Introduction to SMARTlab

SMARTlab is a research centre has long been engaged in a broad spectrum of research, operating three research clusters, which encompass nine core areas across the range of digital media and creative technology innovation disciplines and methods (http://www.ucd.ie/smartlab/).

The SMARTlab method is intrinsically transdisciplinary due both to the multi-disciplinary scholarly and professional backgrounds of those involved, and also to the emerging needs of a transdisciplinary academy.

Founded by Professor Lizbeth Goodman in 1992 while at the BBC / Open University, SMARTlab’s research team and its methods have evolved through four further institutions, including the University of Surrey, Central Saint Martins College of Art & Design, the University of East London, and now the current main base at University College Dublin (UCD).

SMARTlab also partnered with the UK’s leading thinktank on the future of education, Futurelab (created by Lord David Puttnam, with research directed by Professor Goodman 2008-10), and is now running regional hubs in New York, Toronto, and New South Wales Australia as well as in Dublin. This new lab in Stockholm is intended to focus most directly on achievement of xR for the UN’s Sustainable Development Goals.

SMARTlab’s core team has graduated over 40 high calibre practice-based PhDs in that time, with the institute achieving major international status.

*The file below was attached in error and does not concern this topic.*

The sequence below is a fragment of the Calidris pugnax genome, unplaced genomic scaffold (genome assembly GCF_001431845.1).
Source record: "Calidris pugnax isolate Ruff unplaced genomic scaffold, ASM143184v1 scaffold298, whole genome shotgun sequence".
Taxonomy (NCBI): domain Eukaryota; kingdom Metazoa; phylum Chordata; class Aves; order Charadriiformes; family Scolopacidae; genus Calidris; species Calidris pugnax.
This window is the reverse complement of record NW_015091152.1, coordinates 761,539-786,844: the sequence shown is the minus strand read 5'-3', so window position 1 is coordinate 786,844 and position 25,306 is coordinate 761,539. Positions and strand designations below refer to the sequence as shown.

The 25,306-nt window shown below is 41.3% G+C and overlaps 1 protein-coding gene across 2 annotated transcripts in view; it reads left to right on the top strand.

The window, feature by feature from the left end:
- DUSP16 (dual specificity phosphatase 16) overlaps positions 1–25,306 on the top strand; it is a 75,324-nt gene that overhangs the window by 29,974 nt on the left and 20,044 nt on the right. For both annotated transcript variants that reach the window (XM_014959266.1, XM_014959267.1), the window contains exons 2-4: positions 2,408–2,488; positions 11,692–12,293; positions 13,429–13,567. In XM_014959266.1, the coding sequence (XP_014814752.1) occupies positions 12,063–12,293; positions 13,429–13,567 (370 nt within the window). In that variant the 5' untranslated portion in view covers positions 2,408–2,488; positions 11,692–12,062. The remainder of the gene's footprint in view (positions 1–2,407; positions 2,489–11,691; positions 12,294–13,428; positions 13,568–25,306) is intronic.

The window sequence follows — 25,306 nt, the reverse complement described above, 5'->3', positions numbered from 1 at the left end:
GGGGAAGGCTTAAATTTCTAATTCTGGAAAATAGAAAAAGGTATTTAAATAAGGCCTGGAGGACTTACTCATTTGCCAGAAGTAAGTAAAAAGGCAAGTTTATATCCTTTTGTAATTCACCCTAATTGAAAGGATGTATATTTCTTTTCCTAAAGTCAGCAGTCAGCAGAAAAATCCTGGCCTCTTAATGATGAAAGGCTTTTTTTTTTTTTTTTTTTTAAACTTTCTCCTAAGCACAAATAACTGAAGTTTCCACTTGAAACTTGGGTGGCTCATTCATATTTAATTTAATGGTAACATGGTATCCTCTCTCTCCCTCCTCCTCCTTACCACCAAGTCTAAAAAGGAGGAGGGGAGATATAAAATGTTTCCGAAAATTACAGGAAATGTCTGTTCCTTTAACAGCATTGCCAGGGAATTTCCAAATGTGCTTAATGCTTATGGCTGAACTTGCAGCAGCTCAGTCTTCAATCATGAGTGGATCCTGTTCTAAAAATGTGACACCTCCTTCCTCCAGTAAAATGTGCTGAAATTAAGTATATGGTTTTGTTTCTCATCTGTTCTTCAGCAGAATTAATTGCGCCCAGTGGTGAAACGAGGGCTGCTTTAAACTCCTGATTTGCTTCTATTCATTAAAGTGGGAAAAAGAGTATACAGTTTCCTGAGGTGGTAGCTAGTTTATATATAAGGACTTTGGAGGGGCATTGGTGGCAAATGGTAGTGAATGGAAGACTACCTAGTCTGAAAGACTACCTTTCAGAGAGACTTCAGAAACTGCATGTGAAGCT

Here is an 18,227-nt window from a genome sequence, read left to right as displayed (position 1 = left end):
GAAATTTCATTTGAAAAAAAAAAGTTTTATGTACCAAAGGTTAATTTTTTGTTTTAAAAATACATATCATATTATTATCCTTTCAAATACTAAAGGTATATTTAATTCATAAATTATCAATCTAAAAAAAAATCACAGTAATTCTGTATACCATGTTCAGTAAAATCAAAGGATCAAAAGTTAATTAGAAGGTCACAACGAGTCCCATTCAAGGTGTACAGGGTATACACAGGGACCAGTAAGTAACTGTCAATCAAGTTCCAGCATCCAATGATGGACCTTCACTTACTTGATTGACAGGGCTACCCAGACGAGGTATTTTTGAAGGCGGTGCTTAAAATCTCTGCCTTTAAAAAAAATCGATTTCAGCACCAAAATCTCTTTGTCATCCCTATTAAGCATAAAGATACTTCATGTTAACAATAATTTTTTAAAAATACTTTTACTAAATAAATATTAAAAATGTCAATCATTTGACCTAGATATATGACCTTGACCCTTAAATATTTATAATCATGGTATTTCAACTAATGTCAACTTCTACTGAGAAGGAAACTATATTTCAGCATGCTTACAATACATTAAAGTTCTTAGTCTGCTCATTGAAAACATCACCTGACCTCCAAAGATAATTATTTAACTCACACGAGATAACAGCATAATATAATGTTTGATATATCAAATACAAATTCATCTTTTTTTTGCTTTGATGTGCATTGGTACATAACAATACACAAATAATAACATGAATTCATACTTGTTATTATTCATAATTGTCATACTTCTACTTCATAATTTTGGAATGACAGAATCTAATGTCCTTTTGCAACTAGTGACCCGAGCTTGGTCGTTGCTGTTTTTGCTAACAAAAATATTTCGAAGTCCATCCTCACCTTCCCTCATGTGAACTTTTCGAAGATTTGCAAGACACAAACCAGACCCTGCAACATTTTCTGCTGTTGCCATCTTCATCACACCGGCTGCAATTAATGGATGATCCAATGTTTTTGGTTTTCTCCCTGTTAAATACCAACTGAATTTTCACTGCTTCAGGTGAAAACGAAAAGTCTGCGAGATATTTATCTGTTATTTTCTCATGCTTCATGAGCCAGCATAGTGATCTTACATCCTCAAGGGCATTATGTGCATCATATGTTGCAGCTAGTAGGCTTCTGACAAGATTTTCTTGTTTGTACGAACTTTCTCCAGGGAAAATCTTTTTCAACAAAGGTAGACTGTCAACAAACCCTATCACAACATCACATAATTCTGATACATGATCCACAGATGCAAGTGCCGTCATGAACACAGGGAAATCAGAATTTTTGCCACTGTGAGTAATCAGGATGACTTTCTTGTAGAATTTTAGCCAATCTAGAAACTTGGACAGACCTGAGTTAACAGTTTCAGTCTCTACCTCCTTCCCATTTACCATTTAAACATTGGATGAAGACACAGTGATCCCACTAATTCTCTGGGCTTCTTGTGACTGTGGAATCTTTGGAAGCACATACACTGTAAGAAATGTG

SMARTlab’s ethos is simple: every project is grounded in a need or an opportunity within a community, culture or research environment. The team spends time getting to know the local people, issues, concerns and needs before involving the larger group of experts, who may include artists, computer scientists, industry professionals, educators and scholars. The larger, integrated cohort then develops new technology tools with real impact, whether for individuals, for enterprises or for wider social aims.

SMARTlab selects projects and teams on the basis of ethical concerns, social engagement and the ability to work effectively in interdisciplinary groups, as well as for the originality and potential impact of the research, in basic and applied terms. In every context, the aim is to effect knowledge transfer within the team, between teams and local communities, and within broader academic and industry relations.